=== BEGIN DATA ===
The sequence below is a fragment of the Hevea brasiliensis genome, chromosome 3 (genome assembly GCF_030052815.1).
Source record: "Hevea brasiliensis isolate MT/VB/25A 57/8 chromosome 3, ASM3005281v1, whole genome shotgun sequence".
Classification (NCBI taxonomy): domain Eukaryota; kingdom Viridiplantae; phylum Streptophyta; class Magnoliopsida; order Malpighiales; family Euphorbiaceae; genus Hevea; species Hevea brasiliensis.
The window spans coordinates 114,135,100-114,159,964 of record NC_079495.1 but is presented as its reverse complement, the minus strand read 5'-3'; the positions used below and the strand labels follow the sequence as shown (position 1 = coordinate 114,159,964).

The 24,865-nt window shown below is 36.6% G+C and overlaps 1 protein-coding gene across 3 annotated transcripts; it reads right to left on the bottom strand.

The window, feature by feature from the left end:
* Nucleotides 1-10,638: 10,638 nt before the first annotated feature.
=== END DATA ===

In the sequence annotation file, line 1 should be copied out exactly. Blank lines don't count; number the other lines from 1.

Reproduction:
The sequence below is a fragment of the Hevea brasiliensis genome, chromosome 3 (genome assembly GCF_030052815.1).